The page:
I’ve decided to try and achieve a certified Saddle Sore 1000 in the next month or so. Ok, so what’s a Saddle Sore 1000 (SS1000) and what does it mean to get certified? The Iron Butt Association (IBA) promotes and organizes long distance riding. They have various challenges, such as the Saddle Sore 1000 which requires you to ride 1000 miles in 24 hours. Other crazy rides include 1500 miles in 24 hours, 5000 miles in 5 days, and a more long term goal of 100,000 miles in a year. The IBA’s website has the details of all these rides. Riders can obtain a certificate that is verified by the IBA for any of these rides. The SS1000 is the “easiest” one, so I’m starting there. Rides are require witnesses at the beginning and end of the ride along with various documentation proving that you were at locations on your route at the times that would make sense had you ridden 1000 miles in 24 hours.
So far here is my route that I’ve come up with. I’m sure it will change 10 times in the next month, but here is the general idea. The first half consists of state roads, which will keep me in the mindset of “hey this is just another ride.” After that I hit the Interstate the rest of the way. I would like to continue on desolate two lane highways that I love, but I fear that winding through podunk town after podunk will slow me down. So I’m playing it safe in hopes that I will be successful on my first attempt. I still need to figure out my overall strategy for the day, determine how to accurately calculate my average MPH over time and prep my bike (new HID bulbs, general maintenance, ect). I’ve got a lot to do.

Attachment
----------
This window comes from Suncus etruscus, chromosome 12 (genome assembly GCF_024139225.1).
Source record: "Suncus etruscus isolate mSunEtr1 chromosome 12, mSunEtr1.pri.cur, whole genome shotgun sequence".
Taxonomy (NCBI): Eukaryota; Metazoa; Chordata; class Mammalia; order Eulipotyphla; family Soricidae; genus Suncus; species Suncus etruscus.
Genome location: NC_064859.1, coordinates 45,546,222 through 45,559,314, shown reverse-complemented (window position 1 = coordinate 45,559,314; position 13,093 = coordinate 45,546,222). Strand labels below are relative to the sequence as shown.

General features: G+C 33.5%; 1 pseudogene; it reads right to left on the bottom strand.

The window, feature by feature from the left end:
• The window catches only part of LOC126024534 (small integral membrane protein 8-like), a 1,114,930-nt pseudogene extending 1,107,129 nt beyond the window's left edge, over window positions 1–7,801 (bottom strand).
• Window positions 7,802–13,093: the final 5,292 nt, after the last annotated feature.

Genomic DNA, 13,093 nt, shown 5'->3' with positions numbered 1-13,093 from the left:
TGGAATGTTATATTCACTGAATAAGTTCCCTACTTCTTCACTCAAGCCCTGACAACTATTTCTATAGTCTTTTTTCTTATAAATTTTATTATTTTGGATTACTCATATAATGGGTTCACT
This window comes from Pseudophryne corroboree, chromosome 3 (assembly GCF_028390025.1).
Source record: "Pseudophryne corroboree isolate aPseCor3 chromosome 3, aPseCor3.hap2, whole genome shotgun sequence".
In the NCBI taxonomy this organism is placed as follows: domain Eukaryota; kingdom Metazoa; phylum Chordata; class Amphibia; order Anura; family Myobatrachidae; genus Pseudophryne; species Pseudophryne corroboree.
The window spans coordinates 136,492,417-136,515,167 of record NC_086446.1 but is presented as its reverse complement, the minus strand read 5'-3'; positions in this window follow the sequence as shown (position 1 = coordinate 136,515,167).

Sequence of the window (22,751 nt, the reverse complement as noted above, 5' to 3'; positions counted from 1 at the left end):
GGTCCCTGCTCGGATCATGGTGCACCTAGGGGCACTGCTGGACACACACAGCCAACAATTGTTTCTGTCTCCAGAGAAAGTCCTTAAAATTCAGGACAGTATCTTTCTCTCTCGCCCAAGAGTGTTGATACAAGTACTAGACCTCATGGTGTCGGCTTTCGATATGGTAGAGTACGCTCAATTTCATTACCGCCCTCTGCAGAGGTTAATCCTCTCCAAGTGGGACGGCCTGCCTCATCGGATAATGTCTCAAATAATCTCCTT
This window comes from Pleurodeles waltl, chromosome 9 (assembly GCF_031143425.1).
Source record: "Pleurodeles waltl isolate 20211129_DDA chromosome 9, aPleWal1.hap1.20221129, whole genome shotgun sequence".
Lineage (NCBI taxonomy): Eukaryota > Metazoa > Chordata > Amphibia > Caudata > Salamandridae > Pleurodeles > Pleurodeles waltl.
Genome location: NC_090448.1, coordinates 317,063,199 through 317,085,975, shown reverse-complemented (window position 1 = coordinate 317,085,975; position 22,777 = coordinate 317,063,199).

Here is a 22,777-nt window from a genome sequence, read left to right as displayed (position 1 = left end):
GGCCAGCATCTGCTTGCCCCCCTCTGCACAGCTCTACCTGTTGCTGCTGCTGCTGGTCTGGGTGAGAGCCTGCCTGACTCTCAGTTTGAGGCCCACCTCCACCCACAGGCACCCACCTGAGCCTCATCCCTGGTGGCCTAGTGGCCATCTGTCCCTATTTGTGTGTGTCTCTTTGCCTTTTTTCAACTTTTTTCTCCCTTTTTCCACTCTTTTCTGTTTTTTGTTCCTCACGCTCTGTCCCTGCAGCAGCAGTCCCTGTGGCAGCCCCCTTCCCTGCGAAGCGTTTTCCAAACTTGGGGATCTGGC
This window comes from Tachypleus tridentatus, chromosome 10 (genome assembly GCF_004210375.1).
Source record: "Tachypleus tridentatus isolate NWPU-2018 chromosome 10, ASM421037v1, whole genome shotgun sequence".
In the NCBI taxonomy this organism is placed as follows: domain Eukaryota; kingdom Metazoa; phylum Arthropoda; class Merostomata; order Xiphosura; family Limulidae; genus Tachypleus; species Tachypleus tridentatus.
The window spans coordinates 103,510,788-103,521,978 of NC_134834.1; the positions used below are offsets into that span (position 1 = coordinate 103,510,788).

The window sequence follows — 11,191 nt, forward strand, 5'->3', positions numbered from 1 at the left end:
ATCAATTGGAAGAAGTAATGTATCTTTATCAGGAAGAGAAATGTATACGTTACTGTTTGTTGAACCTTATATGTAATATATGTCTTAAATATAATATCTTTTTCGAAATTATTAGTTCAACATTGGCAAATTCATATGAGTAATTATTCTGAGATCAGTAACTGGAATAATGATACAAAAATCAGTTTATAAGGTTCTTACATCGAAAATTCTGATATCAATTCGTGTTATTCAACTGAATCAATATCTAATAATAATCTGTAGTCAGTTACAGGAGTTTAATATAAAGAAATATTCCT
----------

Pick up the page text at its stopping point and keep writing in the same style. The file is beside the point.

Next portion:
Now I feel I have to explain a couple things to friends and readers who wonder how crazy I’ve gone over this motorcycle riding “stuff.” Thoughts that I imagine come to mind are:
- Speeding on public roads for that duration of time is too dangerous, you’re stupid and reckless.
- That’s too long to safely travel on a motorcycle, you’re stupid and reckless.
- What the hell is the point? …you’re stupid and reckless.
Covering such distances is not a matter of speed, but of time management. To travel 1000 miles in 24 hours only requires an average speed of 42 MPH. In fact, if I were to speed, my gas consumption sky rockets and I have to make more stops for gas, which eventually slows me down so it doesn’t help to speed. For the past two years I have incrementally increased the amount of distance I’ve allowed myself to travel in a given day. I have enough experience to know when it’s time to stop and I’ve safely logged 750 miles in 16 hours in the past. I’m shooting to finish in under 20 hours. The toughest question to answer is the “why?” To that I have no answer I can communicate and chances are that if you are asking that question then there is no way of understanding.
So! With all that aside, wish me luck!